Monday, October 08, 2012

More Than Basketball

            Before my first tutoring session, I was very nervous about starting tutoring here. It seemed odd to me how nervous I was. While I’m no expert tutor nor claim some great ability as such, I had to remind myself that this was not my first time tutoring or even teaching. I had taught elementary, junior high, and even high school students before. I asked myself, “Why am I so nervous then?” This gave me the small boost of confidence I needed finally grab that white slip from the Office Assistant and get to work. Oddly enough, that first session was an exciting albeit typical tutoring session. I read the student’s name on the white slip aloud and my first tutoring session began.
            Whenever I meet anyone for the first time, I always try to learn something unique about them. My first tutee was no different. After sitting down with her, I tried to break the ice with chit-chat. She seemed nervous, as though I would leap upon her paper like a ravenous wolf and tear it to shreds. As we chatted, she said she’d come from China. Excitedly, I started speaking to her in Mandarin. She stared blankly at me after I asked her where specifically in China she lived. This blank response is fairly common, at least to me. After all, here I am – a tall, pudgy, Caucasian man – unexpectedly speaking Mandarin. I usually give the person with whom I am speaking a moment to realize they are not hearing something before repeating my question. She blinked, returning from wherever her mind had gone, and replied that she was from Shang Hai.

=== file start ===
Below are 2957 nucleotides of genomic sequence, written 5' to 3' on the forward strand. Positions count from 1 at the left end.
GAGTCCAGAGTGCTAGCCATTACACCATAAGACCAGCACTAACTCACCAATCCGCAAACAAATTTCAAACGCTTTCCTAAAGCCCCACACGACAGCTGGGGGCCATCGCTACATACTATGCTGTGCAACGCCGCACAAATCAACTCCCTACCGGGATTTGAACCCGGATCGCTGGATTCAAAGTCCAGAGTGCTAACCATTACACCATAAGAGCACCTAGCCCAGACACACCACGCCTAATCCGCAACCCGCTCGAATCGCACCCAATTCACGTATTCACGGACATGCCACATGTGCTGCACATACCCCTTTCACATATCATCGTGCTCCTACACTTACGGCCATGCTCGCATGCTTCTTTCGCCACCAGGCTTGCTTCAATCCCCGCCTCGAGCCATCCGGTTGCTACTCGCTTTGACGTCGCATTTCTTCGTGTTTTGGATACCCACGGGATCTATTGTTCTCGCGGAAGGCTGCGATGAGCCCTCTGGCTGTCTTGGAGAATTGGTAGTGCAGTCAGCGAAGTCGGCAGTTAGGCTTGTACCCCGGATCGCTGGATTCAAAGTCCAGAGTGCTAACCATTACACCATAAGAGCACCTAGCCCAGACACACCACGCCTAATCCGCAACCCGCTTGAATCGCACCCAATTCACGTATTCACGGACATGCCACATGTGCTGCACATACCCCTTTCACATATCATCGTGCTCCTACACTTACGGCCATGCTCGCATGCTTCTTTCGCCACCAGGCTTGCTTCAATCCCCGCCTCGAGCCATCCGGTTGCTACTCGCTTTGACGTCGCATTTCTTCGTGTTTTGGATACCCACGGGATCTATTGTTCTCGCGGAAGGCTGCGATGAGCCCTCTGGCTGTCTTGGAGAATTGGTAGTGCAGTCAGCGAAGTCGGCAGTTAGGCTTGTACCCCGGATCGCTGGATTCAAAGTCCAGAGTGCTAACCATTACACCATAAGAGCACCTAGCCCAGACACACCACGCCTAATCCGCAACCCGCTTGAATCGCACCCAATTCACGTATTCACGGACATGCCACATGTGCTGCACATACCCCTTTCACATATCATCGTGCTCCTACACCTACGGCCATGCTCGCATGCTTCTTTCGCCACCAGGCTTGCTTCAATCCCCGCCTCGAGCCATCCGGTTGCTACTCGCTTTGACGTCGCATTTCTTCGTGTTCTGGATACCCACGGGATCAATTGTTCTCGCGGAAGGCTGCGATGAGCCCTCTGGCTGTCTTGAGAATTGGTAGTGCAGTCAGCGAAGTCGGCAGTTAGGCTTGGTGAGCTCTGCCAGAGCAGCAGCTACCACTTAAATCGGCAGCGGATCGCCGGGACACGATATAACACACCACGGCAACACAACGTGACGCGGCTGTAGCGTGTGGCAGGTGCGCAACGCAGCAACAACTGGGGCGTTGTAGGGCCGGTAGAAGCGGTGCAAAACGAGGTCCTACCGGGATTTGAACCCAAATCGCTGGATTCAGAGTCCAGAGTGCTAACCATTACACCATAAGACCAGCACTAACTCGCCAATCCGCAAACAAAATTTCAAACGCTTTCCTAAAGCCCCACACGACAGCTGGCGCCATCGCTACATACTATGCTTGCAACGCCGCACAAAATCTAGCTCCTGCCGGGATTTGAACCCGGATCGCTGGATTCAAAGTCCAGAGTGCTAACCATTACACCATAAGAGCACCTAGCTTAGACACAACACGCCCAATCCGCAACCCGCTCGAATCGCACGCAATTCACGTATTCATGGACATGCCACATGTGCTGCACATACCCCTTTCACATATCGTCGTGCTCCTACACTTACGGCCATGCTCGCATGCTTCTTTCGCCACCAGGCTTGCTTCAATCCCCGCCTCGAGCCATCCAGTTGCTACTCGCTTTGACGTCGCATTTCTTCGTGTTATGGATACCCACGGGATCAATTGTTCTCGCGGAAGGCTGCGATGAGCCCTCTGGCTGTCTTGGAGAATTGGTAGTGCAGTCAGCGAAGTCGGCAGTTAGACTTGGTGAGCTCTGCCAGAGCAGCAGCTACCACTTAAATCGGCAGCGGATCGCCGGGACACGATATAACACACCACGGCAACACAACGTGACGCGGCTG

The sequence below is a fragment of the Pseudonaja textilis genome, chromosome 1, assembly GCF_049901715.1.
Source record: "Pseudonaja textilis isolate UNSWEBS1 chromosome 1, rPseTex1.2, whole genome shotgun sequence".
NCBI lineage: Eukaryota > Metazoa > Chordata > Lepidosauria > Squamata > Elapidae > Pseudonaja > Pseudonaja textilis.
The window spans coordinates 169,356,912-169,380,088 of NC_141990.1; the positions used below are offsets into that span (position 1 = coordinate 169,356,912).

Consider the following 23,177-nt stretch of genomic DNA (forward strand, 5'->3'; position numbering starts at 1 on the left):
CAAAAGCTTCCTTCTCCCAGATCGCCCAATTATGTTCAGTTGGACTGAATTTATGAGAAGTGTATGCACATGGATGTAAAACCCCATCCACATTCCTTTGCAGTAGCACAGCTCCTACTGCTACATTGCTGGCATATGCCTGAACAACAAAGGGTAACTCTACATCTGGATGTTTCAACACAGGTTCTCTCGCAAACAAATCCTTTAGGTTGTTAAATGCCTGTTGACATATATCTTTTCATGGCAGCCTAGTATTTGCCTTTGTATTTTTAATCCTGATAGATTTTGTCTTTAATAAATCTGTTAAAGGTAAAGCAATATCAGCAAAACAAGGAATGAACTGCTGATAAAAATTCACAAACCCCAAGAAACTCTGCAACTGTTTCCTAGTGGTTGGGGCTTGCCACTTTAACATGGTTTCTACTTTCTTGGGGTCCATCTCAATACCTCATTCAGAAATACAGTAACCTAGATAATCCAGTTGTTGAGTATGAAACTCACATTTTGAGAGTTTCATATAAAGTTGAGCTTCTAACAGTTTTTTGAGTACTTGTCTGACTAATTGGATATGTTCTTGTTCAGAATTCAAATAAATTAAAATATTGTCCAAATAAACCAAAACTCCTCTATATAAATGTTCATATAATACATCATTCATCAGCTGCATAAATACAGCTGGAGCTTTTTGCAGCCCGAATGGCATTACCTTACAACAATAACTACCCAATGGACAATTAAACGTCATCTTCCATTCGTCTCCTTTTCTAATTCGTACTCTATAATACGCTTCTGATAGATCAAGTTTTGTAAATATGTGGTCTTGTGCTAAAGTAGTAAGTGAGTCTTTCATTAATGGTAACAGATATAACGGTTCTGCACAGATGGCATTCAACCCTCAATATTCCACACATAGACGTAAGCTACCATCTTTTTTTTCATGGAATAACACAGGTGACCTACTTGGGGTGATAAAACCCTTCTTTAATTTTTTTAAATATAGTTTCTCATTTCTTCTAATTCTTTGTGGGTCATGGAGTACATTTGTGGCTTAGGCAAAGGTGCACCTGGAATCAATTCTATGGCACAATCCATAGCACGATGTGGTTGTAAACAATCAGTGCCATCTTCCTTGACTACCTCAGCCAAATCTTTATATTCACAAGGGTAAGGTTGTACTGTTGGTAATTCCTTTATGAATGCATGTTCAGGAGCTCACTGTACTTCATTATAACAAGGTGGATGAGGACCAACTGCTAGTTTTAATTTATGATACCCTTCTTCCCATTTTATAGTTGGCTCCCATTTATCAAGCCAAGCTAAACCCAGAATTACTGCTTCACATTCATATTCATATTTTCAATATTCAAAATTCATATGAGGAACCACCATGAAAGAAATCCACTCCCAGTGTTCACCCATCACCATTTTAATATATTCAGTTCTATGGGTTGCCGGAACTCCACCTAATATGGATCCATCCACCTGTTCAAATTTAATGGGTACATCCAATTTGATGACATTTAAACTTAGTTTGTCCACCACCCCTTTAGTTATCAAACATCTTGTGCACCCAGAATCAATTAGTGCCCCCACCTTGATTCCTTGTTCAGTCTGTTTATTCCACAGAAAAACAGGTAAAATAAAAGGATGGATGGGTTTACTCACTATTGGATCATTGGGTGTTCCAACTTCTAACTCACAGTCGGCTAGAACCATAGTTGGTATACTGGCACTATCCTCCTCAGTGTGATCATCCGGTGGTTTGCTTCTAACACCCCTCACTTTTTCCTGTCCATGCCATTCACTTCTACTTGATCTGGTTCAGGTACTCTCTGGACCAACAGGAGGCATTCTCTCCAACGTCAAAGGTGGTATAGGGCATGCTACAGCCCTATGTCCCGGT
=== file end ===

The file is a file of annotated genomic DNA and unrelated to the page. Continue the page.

A moment later, we were reviewing her personal narrative. Her essay recounted a basketball tournament in which her high school team played. Her high school team was the underdog. Unlike the typical American underdog story, her basketball team loses the tournament. At one point in her essay, she tries to use a Chinese idiom to explain her main point. She simply stated, “No brother no basketball.” This phrase made me pause and I asked her what she meant. After struggling to explain her intention in English, she asked me if she could explain her intent in Mandarin. I had no qualms with that and said she could. The basic explanation of her meaning was that without brotherhood, a team cannot play basketball nor can they succeed. While her team did not win the tournament, they learned the importance of working together to accomplish their goals. Yes, it does sound like the basketball version of Remember the Titans, yet these players and spectators were truly changed by this experience.
            When the tutoring session concluded, we chatted for a moment more. This experience has been generally repeated in all my tutoring sessions. Granted, not all the papers have been about basketball games, but each essay I've read, whether they were personal narrative or something else, has portrayed some meaningful event in each tutee’s life. Personally, I love a good story and love sharing stories, whether my own or someone else’s.


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